Former UConn basketball star and current forward for the Seattle Storm Breanna Stewart detailed in a blog post Monday that she suffered sexual abuse as a child.
Simply titled "Me Too," a nod to the social media movement started following abuse allegations against Hollywood mogul Harvey Weinstein, Stewart wrote about a two-year period of sexual abuse that took place at a relative's house, beginning when she was 9 years old.
"I don't know how to say this part. I haven't told many people," she wrote. "I'm not the most vulnerable person - I don't talk about my feelings much - so this is uncomfortable."
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The blog appeared Monday morning in The Players' Tribune, a website that allows professional athletes to connect with fans in their own words, according to the site.
Stewart included details of how the abuse would happen and how she felt helpless.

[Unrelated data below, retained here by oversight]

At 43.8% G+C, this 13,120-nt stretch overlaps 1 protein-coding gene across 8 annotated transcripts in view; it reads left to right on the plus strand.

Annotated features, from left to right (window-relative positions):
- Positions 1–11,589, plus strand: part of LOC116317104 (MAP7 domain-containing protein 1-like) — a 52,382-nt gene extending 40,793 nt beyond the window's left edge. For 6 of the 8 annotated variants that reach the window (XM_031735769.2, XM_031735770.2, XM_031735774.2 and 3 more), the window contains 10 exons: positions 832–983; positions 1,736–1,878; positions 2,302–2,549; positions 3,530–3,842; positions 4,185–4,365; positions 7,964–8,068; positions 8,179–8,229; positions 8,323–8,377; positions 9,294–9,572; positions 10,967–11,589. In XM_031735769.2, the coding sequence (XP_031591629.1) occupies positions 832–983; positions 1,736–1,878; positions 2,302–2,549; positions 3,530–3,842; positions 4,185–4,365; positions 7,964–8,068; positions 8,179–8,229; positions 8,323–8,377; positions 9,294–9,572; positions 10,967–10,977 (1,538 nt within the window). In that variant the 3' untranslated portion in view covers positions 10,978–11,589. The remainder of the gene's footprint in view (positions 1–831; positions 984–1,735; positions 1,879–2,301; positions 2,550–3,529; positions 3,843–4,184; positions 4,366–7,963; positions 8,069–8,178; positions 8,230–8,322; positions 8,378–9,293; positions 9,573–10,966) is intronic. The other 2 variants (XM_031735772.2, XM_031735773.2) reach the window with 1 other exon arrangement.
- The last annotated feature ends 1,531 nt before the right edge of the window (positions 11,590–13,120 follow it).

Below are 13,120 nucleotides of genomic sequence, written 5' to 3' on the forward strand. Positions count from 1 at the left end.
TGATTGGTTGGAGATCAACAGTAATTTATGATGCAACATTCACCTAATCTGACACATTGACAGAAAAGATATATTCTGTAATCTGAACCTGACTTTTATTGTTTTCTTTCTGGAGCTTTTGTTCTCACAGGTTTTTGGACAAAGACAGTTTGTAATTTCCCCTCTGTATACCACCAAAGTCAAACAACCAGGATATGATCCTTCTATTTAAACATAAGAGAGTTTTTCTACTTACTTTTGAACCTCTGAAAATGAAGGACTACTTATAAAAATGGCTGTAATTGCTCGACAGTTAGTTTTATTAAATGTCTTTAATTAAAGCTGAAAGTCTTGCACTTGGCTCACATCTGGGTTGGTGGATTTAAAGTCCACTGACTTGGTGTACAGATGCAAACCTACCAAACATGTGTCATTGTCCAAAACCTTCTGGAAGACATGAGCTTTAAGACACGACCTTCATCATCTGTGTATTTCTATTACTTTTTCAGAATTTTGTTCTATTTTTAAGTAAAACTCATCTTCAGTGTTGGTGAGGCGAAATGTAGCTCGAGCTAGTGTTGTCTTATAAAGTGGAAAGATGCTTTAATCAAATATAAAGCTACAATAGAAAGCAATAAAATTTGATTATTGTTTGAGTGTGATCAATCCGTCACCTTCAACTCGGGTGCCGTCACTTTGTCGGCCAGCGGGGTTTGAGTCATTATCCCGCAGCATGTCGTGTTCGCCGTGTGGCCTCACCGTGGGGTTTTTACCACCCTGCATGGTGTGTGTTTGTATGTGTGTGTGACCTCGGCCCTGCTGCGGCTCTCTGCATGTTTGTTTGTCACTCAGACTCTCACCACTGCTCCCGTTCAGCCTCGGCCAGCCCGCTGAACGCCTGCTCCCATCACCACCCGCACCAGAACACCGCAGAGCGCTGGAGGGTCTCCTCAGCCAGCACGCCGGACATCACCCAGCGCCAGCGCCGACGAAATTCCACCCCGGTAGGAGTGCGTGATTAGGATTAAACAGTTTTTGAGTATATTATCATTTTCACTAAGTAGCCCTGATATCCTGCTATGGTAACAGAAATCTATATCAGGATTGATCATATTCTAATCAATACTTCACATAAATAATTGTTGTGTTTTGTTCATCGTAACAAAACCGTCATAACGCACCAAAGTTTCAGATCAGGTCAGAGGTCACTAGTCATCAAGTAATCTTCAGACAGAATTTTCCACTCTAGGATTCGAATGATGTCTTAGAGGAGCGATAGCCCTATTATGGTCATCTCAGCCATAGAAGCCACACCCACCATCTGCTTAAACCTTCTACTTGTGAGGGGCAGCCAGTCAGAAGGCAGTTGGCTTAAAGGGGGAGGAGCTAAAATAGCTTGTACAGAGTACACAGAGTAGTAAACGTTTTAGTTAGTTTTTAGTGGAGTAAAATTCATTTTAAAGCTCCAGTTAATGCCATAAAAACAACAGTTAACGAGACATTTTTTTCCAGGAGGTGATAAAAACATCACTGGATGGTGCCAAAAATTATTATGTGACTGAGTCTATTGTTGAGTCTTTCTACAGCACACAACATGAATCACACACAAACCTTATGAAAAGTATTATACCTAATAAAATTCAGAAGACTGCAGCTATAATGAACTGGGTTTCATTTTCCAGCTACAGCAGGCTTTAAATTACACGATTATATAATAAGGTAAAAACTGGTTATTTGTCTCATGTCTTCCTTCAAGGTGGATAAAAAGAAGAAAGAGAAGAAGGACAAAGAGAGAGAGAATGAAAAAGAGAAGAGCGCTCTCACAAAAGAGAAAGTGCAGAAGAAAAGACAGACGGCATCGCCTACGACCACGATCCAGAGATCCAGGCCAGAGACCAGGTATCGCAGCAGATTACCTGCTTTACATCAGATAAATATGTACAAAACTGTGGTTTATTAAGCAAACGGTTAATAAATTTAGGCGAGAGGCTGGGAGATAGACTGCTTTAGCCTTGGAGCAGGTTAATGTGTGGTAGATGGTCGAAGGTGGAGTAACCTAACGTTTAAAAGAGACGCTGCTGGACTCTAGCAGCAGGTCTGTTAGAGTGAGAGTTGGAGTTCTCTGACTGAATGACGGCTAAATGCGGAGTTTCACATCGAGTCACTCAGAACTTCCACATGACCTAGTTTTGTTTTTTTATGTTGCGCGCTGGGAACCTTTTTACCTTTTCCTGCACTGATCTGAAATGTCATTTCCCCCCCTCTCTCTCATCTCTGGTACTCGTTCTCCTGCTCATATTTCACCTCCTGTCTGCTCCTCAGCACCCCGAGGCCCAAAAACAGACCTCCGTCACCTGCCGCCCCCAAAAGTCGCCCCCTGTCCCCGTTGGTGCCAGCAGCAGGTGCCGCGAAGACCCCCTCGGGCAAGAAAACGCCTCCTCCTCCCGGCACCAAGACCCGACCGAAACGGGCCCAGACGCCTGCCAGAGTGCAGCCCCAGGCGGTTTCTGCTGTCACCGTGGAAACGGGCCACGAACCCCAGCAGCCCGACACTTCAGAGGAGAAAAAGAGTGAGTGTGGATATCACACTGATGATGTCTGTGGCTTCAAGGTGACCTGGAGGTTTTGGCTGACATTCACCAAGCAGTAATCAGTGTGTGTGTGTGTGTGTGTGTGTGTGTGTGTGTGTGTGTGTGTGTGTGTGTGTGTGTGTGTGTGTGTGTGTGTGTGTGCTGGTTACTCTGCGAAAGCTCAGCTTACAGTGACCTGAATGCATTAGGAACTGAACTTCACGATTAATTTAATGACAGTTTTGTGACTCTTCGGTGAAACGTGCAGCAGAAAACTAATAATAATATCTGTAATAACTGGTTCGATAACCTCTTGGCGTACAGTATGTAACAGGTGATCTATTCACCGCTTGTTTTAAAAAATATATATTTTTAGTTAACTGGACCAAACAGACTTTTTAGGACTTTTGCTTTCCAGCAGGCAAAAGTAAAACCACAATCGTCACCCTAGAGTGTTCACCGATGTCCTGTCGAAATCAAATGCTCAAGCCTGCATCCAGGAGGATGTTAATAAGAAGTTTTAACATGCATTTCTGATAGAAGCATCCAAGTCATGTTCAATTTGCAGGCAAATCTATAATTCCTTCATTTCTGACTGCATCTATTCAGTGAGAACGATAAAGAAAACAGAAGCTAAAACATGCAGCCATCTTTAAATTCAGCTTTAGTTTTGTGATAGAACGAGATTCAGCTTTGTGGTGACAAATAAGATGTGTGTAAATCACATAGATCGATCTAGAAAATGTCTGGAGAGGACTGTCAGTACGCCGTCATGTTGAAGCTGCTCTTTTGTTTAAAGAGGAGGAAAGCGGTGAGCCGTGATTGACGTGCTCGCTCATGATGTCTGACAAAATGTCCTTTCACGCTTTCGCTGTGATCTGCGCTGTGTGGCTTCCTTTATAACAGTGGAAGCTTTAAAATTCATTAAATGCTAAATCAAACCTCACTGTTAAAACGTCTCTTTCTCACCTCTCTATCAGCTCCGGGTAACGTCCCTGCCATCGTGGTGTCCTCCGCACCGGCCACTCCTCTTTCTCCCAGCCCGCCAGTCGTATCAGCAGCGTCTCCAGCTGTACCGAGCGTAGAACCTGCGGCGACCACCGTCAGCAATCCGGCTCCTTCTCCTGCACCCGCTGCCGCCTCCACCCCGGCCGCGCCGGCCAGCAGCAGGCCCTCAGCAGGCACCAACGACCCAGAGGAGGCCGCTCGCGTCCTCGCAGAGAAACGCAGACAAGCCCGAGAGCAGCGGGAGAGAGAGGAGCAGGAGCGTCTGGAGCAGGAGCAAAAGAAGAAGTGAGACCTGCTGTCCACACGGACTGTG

"I couldn't sleep. I was always on guard."
She talked about the night she decided, as an 11-year-old, to wake up her mother and tell her what had been happening to her.
Stewart's parents called police and the man, who she describes as a construction worker who smelled like cigarettes and dirt, confessed and was arrested, according to Stewart.
She said she immersed herself in basketball. In fact, the day of her predator's arrest, she told her father she wanted to go to basketball practice that night.
Her basketball skills took her from her home near Syracuse, New York, to UConn, where she won four National Championships and left as one of the most popular players in Huskies' history.
Now with the WNBA's Seattle Storm, Stewart says she still carries horrible memories with her.
"Even though I play in front of thousands of people or talk to reporters all the time, I have quiet moments every day that no one sees," she wrote. "That’s often when I think about it. I could be surrounded by my teammates or friends or complete strangers, living life as I normally would, and memories like lightning will strike."
She said after recently reading Olympic gold medalist McKayla Maroney's account of sexual abuse she feels "less alone."
Stewart said her father has always told her that one day she might be comfortable enough to talk publicly about what happened to her and that she may even save someone's life.
"That's why I'm writing this," she added. "This is bigger than me."
Stewart, the first overall pick in the 2016 WNBA Draft, was named WNBA Rookie of the Year for the 2016 season.